In a dissenting opinion, Circuit Judge Denny Chin concluded that the Aereo system infringed the owners’ public performance rights. He described Aereo’s technical architecture as “a sham,” and “a Rube Goldberg-like contrivance” designed to take advantage of a perceived loophole in the law. Judge Chin discerned two “critical differences” between Cablevision and this case: (1) Cablevision involved a cable company that paid statutory licensing and retransmission consent fees to broadcasters, while Aereo paid no fees; and (2) the subscribers in Cablevision already had the ability to view broadcast programs in real-time through their authorized cable subscriptions, and the RS-DVR was merely adding a time-shifting service similar to a standard DVR, while no part of Aereo’s system is authorized. Judge Chin concluded that the majority’s decision “does not merely deny the broadcasters a licensing fee for Aereo’s activity; it provides a blueprint for others to avoid the Copyright Act’s licensing regime altogether.”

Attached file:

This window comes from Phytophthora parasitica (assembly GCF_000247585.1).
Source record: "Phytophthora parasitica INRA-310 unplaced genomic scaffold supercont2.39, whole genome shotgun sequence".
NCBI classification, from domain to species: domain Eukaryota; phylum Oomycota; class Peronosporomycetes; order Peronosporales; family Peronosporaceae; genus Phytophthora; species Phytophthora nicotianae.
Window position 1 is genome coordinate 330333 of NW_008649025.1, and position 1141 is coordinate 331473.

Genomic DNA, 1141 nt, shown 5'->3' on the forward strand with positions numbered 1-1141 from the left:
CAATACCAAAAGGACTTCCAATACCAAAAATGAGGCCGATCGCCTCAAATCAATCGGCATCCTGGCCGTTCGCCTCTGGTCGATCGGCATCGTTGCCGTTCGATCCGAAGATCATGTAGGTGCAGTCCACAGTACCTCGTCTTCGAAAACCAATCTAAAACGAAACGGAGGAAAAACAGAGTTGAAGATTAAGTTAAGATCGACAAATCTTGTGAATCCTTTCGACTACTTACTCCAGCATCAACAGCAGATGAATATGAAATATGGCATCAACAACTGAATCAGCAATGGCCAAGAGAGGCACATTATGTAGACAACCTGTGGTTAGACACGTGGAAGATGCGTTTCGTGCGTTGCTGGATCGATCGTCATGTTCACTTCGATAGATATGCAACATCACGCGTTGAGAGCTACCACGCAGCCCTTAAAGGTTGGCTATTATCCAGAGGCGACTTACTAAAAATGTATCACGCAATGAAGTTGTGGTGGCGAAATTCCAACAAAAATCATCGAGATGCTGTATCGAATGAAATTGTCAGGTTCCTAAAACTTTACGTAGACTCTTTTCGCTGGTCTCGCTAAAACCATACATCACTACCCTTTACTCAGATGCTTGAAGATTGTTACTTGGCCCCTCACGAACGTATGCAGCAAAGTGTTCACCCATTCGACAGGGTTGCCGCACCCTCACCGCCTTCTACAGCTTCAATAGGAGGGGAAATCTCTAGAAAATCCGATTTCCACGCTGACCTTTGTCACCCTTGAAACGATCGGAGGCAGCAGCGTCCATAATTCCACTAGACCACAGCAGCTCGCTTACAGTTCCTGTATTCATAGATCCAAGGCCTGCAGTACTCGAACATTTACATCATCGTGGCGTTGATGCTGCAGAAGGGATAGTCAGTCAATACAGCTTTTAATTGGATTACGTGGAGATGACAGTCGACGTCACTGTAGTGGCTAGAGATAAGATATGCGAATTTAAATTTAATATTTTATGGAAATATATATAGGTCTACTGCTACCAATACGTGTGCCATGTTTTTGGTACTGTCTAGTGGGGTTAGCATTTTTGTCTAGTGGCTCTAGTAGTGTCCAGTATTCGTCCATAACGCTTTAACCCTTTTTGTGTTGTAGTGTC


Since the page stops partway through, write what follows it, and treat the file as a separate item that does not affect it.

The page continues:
Although the Second Circuit affirmed the denial of preliminary relief, the dispute is not yet over. Several of the plaintiffs’ claims – infringement of plaintiffs’ right of reproduction and contributory infringement – have yet to be litigated. The broadcasters may seek further review of the public performance issue by requesting a rehearing en banc or by seeking review from the United States Supreme Court.
Nonetheless, in the short term, the decision in Aereo is likely to have a significant impact in the real-world economics of television and cable. Aereo has announced that it is expanding into new geographical markets. Among the decision’s potential effects is the incentive it gives to television users who do not want to pay for cable TV channel bundles and who may now be able to receive an unbundled service at a lower price. The decision also incentivizes cable channel operators which may seek to lower the retransmission fees they, but not Aereo, pay to broadcasters.